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The Breeze from Bartlett, Kansas • 1

The Breeze from Bartlett, Kansas • 1

The Breezei
Bartlett, Kansas
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subscriptions are payable in advance. A blue mark here indicates that your subscription is due and if not paid, the paper will be stopped within a reasonable time. THE BREEZE VOLUME I BARTLETT, Still Prices Go Down and the way new customers come proves that they know they get bargains. During this sale we sell Lyons' Best Flour per $1.40 3 lbs fine raising. 25c l'elegraph Flour per 1.35 3 lbs cleaned currants.

25c White Shorts per sk. 1.25 3 cans best sugar 25c. Bran per sk. 1.10 3 cans best 25c Cane sugar, sk 5.10 Crackers by box for SaturColorado Spuds. by sk, bu.

85c day. per lb 5c Best bbl. salt in town, as 8 bars Lenox soap. 25c fine as table salt, per bbl. 1.30 3 lbs new Holland dates.

25c 20-lbs cane gran. 81.00 3 lbs fine prunes. 25c 3-Ibs choice peaches 25c 3 pks seeded raisins. 25c Maple Leaf 22c A few ladies' cloaks, while they last, 20 per cent off Childrens' cloaks 15 per cent off All 50c underwear, while it lasts, at 45c Bargains all through the line. Watch the window for display of clocks and silverware to be given away free GET ONE OF OUR PREMIUM CARDS BRING US YOUR CREAM.

HIGHEST PRICES PAID Highest prices for produce: It will pay you to trade at Dowell's Bartlett, Kansas Store Local Happenings Joseph Smith is hauling wood from Hackberry this week. John Smith was a visitor with friends of Edna Sunday night. Mr. and J. H.

Peever are visitors with friends of Carthage for a few days. S. B. Richardson is moving this week to the farm vacated by 0. E.

Romine. Mr. and Mrs. D. E.

Haage left last week for their future home in Vinita, Okla. Winters' Bros. from east of Chetopa will occupy the farm vacated by- Mr. and Mrs. Haage.

J. D. Simpson was a visitor in independence last week, returning home Thursday evening. Mr. and Mrs.

J. W. Singleton will occupy a part of the Peever residence, as soon as Mr. and Mrs. Frank Stephens, get moved into another house.

Oscar Dowell spent Thursday in Coffeyville on business. Will Jackman, carrier for Chetopa route 1 is getting out a telephone directory for the Mutual phone sysems of Chetopa and surrounding country. Mrs. Maggie Perry and children are visiting this week with her parents, Mr. and Mrs.

Hi Robinett. Eldon McPherson returned last week from Newton and other Western Kansas points. For Sale. -One Trusty incubator used for one hatch only; 1 sanitary folding couch; 1 machine. See J.

HI. Tullis at residence. Union Christmas tree and exercises to be participated in by the churches of Bartlett, will be held in the Methodist church Christmas eve. An elaborate program is beiug prepared and an invitation is extended to all to take part. CHETOPA'S BEST Dry Goods House Within the next TEN DAYS you must do all your Xmas shopping, and we are prepared to make this easy for you, BECAUSE, we have a well selected stock, Let us call your attention to the following, a most beautiful selection of Gents' Neckwear Knit Mufflers Lined Kid Gloves Smoking Jackets House Slippers Plush Caps Ladies' Silk Scarfs, 75c to $2.50 each Kid and Worsted Gloves Hand Bags Fur Sets Extra good Blankets Beautiful Rugs Merry X'mas to All of You Sig.

Lehman, Kansas. Chetopa, BARTLETT KANSAS THE PAPER THAP WILL MAKE BARTLETT FAMOUS As A TRADING POINT Watch the Advertisements of Our Up-to-Date Merchants LABETTE COUNTY, D. C. McClelland and H. L.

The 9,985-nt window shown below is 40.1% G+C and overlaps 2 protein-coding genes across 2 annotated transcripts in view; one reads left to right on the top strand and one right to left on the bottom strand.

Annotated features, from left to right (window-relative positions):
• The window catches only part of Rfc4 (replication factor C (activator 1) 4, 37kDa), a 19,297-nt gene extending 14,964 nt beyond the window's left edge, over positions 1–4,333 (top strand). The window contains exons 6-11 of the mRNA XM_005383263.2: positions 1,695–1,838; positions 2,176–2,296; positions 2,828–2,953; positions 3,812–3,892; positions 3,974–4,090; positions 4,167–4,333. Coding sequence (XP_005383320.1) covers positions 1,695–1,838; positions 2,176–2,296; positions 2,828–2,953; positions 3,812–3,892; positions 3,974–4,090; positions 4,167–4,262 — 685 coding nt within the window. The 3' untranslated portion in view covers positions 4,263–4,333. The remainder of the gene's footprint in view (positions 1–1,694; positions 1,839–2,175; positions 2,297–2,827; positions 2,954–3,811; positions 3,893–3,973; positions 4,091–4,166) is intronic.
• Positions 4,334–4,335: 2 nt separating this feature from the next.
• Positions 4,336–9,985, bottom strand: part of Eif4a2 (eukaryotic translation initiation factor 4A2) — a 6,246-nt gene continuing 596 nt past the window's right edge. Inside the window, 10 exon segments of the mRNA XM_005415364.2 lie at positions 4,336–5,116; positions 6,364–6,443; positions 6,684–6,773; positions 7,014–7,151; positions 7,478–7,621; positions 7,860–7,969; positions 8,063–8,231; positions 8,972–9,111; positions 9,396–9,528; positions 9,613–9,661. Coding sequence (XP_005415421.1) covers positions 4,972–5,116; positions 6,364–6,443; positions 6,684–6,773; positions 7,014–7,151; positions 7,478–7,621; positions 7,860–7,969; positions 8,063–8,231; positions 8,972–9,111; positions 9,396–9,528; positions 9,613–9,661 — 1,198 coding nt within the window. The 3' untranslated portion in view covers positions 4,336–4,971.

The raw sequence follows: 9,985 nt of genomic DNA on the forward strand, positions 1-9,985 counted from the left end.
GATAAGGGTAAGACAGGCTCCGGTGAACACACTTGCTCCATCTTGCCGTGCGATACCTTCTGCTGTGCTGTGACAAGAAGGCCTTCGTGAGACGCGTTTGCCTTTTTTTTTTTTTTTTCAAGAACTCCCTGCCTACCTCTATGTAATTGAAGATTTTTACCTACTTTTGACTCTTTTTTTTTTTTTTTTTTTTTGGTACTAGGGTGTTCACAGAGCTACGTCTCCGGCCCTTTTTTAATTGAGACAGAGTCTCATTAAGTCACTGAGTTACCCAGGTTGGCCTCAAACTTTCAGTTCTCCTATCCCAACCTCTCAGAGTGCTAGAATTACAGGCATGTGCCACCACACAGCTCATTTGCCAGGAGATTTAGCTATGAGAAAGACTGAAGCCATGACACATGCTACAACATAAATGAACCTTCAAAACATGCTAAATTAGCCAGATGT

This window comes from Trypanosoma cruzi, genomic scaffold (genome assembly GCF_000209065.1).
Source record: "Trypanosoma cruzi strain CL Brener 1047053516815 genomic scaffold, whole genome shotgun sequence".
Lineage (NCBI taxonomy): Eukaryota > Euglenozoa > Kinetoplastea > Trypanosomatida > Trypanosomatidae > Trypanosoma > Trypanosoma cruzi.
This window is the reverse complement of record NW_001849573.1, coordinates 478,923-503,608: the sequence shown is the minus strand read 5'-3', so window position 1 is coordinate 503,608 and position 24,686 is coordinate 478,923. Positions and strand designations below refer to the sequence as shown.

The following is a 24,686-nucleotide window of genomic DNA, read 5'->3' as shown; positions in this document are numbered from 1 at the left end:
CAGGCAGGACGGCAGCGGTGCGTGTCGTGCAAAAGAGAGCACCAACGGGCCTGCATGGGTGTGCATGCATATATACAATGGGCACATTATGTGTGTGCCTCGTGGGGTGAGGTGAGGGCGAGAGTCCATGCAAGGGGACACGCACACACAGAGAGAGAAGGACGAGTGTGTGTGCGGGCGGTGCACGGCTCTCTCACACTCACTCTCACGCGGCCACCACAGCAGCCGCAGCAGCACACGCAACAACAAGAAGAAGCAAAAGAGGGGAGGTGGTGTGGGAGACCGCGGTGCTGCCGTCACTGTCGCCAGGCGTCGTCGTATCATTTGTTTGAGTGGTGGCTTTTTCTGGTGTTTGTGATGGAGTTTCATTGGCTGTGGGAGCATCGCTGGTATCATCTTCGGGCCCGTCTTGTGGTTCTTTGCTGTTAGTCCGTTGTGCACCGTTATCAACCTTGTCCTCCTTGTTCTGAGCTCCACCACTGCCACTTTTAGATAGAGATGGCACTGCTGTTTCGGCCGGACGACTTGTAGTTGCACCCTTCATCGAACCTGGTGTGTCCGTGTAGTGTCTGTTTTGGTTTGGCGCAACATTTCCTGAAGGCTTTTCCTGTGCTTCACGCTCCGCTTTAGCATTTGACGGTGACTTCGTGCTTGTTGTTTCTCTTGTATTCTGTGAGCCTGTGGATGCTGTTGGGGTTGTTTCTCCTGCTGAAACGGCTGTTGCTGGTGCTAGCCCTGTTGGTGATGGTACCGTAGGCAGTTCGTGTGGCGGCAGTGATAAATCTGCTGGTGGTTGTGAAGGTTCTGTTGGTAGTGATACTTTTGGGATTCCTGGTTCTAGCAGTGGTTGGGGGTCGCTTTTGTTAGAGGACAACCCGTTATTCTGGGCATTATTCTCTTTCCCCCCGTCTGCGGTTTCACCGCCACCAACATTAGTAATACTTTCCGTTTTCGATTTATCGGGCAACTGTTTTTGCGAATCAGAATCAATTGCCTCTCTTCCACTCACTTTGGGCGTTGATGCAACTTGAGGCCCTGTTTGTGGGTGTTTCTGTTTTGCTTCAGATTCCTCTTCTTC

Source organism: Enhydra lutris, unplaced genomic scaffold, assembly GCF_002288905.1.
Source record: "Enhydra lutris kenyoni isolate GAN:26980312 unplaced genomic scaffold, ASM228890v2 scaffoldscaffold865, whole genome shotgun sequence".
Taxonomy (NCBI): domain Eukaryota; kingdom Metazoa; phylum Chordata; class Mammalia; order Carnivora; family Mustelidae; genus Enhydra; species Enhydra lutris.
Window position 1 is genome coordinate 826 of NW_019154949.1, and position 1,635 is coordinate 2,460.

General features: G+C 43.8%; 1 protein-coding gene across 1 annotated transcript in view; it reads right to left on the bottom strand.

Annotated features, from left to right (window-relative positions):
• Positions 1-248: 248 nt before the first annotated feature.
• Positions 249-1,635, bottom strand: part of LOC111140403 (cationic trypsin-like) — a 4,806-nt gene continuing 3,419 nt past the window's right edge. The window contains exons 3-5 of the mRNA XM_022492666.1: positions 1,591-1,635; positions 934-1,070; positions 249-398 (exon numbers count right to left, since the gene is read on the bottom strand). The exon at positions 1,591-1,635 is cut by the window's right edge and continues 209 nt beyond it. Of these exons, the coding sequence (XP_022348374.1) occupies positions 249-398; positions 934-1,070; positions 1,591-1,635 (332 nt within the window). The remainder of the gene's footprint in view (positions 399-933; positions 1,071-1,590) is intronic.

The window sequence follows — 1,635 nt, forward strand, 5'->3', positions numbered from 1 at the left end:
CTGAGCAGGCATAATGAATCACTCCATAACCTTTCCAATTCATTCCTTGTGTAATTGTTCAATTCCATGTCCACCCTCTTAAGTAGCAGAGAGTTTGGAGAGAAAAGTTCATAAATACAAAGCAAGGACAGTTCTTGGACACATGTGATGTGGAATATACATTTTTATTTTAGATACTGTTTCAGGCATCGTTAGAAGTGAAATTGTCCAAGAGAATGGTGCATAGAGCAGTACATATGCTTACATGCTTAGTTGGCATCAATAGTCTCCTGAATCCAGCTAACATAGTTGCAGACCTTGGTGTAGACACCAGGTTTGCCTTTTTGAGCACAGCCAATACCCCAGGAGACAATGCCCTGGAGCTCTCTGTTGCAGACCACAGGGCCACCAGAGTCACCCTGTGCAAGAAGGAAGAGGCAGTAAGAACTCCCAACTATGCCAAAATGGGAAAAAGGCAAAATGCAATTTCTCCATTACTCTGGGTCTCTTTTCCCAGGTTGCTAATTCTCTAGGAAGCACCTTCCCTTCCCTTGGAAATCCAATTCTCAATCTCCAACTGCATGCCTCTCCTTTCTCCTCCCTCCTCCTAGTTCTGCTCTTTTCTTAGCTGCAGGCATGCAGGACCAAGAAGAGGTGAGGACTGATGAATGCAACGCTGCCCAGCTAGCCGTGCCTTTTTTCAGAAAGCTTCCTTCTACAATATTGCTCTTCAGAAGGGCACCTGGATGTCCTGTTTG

Bendure transacted business in Coffeyville Thursday. Elmer Emert passed a satisfactory examination for rural route carrier, and will take Will Jackman's route in Cherokee county, Jan. 1. Ernest Thompson spent Thursday evening and Friday in Altamont. C.

B. Fritz received a carload of furniture last week and is engaged this week in putting it together. A pie supper will be given at the M. E. church Thursday night for the benefit of the tree, and all are requested to take part and a good time is assured everyone who attends.

Miss Zoe Jarrett returned to Bartlett the latter part of last week, from Beloit, and Kansas City, where she has been for the past two weeks, and will be home until after January 1, A carload of guaranteed lump coal just received- -15c per -E. Bourquin. Lloyd Carr of Parsons will be reader of The Breeze for a year. Mr. and Mrs.

John Johnson of Rd. 1 left Tuesday for an extend ed visit of a month or more in Northern Arkansas points with relatives and old-time friends. Chas. Thuma is now in charge of the furniture department for C. B.

Fritz. Will Bendure visited with dear friends of Chetopa, Sunday and Monday. A. A. Firkins of Smithshire, is in town with a pure- bred, black Percheron, and invites everyone who is interested in good stock to come and see the horse and, investigate in every the claims made for him.

way Mr. Firkins is an importer and breeder and has the horse for sale. See him at Eckelbarger's. At the duck and goose shoot in Betson pasture Saturday, given by Emmet Graue and Harry Bartlett, was well attended by local shooters, also a number from Craig county. Twelve geese and twenty ducks were shot off, and a number of homes that had figured on hog and hominy for Christmas will have roast goose and duck.

A dance was given at the home of Mr. and Mrs. Singleton at the old home place Friday Right, on which occasion a large number attended and spent a pleasant evening, with nothing to mar the evening's enjoyment. Good music and a general good time was prevalent throughout. Elmer Price, living west of Welch six miles, was instantly killed Saturday afternoon by an explosion of 25 sticks of giant vowder, and George Zellars sibly has lost his eyesight, although the doctors have some hope that it may not be so bad as at first appears.